Saved by Surgery

Days after starting her new job, a receptionist undergoes brain and lung procedures for cancer.
Istock 000057229032 Large

Cheryl D’Aries got a diagnosis wrong, but who can really blame her? She was only a brand new hospital receptionist, and the patient was herself.

Recently hired, East Hanover resident D’Aries, 54, attended a new employees’ orientation at Saint Barnabas Medical Center last September and happened to sit next to new President and CEO Stephen P. Zieniewicz. The new director of thoracic surgery for Barnabas Health, Subroto Paul, M.D., was there too. She says she left the session “feeling really good about being part of Saint Barnabas.”

But she wasn’t feeling so well—physically—a few days later. On Sept. 26, she began the day “just a little off.” Driving to work, she pulled over to call her husband to tell him something was wrong and discovered she couldn’t talk. “He asked if I was OK, and all I could get out was ‘No!’” she says. She drove herself to her office at the medical center and signaled to her co-workers to bring her a pen and paper. “I wrote S-T-R—,” she says. “I thought I was having a stroke.” Doctors in her office rushed to her aid and called 9-1-1. She doesn’t remember the next two days.

It wasn’t a stroke. Tests soon revealed that her symptoms were caused instead by a malignant tumor in her brain that had traveled from a primary tumor in her lung, perhaps related to her history of smoking. Following treatment at Saint Barnabas, she is feeling much better.

Because D’Aries’ brain tumor was solitary, she was a good candidate for surgery, says Otakar R. Hubschmann, M.D., chief of neurosurgery. It did worry him that the tumor was in an area of the brain responsible for speech and movement, but new techniques, some of which were developed at Saint Barnabas, improved her chances of avoiding long-term disability.

Using state-of-the-art, real-time magnetic resonance imaging (MRI)-based frameless stereotaxic neuronavigation, Dr. Hubschmann and his team were able to precisely pinpoint the lesion’s location. “A computer creates a 3D-image of where the lesion is, and we then measure several distances along the curve of the skull to find the exact spot,” he explains. This allows him to make a small opening in the skull. He then makes a tiny, 1-centimeter (less than ½-inch) incision in the brain itself, minimizing damage to surrounding tissue. An ultrasonic aspirator is inserted into the brain to emulsify and then extract the tumor.

After she awoke, D’Aries learned that she had just had brain surgery. “It was surreal,” she says. “But I knew I was in good hands. I had the ‘A’ team and guardian angels above me and beside me.”

Her speech came back quickly, and over the next few weeks follow-up scans and pathology reports continued to show that the surgery had gone well. “I kept getting good news, and I felt great,” says D’Aries, who lives with her husband, Michael, 57, a contractor, and has four children ages 17 to 27. “My family yelled at me for doing laundry and cooking when I should have been taking it easy.”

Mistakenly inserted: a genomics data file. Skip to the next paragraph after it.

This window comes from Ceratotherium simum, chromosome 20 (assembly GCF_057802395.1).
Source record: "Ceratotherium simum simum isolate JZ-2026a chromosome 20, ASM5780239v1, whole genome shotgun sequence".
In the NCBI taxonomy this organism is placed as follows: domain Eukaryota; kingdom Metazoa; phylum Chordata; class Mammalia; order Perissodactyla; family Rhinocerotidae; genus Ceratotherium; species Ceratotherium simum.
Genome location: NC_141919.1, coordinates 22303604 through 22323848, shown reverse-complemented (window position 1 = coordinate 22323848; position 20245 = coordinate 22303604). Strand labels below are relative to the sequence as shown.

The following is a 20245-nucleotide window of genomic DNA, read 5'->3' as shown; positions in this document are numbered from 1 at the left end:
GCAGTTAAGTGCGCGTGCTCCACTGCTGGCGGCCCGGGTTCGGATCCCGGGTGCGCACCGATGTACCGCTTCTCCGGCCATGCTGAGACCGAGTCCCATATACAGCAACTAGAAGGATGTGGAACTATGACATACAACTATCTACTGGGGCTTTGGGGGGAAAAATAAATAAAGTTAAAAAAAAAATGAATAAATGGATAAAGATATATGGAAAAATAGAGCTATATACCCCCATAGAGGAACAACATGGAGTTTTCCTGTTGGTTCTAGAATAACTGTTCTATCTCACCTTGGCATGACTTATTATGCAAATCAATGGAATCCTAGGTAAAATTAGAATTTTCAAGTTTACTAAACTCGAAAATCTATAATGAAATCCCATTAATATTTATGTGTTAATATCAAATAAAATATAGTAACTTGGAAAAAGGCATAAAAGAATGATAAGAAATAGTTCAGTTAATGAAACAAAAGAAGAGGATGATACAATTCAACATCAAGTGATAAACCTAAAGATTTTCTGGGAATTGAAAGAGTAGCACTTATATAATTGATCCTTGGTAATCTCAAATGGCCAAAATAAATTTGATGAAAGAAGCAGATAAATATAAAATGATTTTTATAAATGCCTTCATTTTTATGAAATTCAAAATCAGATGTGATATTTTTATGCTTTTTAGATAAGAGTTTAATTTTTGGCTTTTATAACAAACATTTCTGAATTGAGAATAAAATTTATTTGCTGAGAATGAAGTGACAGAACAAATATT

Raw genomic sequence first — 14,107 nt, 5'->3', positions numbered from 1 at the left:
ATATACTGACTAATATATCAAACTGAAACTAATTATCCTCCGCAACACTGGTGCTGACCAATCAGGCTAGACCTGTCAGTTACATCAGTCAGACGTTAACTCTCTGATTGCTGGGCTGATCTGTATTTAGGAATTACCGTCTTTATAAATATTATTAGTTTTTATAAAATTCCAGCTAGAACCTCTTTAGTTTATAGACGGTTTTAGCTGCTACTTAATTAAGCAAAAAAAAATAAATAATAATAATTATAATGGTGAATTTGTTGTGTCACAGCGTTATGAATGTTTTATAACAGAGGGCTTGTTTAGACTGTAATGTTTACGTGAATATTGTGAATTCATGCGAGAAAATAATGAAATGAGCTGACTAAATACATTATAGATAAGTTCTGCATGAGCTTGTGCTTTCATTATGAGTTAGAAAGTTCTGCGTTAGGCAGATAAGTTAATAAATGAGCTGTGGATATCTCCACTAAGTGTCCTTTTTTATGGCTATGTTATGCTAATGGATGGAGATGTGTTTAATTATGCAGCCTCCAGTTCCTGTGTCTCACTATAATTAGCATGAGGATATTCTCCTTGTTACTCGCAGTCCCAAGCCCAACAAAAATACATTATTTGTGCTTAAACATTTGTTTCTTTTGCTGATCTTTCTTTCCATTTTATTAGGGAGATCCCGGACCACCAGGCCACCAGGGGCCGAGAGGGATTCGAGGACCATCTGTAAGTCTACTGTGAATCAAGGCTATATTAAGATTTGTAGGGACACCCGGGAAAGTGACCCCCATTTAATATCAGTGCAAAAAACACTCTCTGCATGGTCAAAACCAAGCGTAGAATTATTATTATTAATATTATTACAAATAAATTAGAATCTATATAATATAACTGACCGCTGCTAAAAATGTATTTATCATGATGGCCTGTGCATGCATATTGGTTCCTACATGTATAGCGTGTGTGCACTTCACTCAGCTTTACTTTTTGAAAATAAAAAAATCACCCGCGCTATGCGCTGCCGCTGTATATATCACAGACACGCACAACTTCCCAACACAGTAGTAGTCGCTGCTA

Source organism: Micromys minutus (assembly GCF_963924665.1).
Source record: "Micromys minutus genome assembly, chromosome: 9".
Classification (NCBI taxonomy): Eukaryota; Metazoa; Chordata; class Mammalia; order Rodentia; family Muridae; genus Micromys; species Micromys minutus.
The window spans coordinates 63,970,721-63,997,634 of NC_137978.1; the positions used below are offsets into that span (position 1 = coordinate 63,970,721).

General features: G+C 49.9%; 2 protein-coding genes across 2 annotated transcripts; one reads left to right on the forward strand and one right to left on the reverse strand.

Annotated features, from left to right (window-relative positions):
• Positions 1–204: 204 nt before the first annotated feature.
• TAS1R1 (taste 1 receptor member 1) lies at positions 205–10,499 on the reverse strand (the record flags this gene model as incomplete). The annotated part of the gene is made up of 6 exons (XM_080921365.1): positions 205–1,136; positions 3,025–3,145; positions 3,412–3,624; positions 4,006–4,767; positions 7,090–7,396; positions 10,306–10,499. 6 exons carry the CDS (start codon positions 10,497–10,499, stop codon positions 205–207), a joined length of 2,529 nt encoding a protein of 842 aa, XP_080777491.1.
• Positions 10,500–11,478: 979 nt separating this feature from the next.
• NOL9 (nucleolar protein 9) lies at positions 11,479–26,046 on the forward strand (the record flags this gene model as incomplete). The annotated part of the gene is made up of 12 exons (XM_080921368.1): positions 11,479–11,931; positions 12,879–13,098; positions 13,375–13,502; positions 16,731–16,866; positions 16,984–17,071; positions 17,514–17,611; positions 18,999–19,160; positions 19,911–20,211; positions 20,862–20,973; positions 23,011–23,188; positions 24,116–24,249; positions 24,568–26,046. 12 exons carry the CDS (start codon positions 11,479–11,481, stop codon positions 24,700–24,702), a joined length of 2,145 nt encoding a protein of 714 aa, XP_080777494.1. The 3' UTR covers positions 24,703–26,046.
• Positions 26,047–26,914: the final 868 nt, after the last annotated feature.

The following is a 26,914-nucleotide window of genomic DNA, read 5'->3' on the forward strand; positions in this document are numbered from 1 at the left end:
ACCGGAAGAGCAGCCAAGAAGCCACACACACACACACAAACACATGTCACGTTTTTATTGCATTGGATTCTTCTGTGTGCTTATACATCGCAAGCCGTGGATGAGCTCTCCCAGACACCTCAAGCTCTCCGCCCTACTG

She still needed lung surgery. So she walked every day to boost her strength. Three weeks after her brain procedure, she had her lung lesion removed by Dr. Paul—who remembered her from the orientation a month earlier. “She was sitting right next to our new CEO, so I kept seeing her there,” he recalls. “What an odd constellation of events to bring her to me as a patient!”

Dr. Paul was able to remove the tumor using a minimally invasive approach that required just three small incisions. She left the hospital the next day. “She was one of the fastest-recovering patients I’ve ever had,” he says.

Cheryl D’Aries is flanked by her doctors, Subroto Paul, M.D. (left) and Otakar R. Hubschmann, M.D.

Cheryl D’Aries is flanked by her doctors, Subroto Paul, M.D. (left) and Otakar R. Hubschmann, M.D. (Not shown is internist Tobi Ippolito, M.D., who also treated her.)

Now six months removed from the surgeries, she says she feels great and, even though her cancer was Stage 4, her prognosis is excellent. “I still stutter a little when I am excited,” she reports, but otherwise she has a lot to be thankful for. She returned to work March 1, and in July she and about two dozen members of her family are taking a vacation in the Dominican Republic to celebrate her good fortune—which began, she believes, when she became an employee and attended that orientation.

“One part of the presentation that day was about how you never know what people are going through, so you should treat everyone with compassion and kindness,” she says. “We have to wear our name badge over our heart to represent this idea, and I thought that was great.”

The way things turned out, the medical center staff quickly proved that that sentiment was more than just words. “Everyone at Saint Barnabas showed great kindness to me and to my family and friends—I will be forever grateful,” says D’Aries. “Now I’ll be able to see my daughters walk down the aisle.”

To find out more about services available for you or your family at Saint Barnabas Medical Center, please call 888.724.7123 or visit

Categories: Health & Beauty Features, Homepage Features, Morris/Essex Health & Life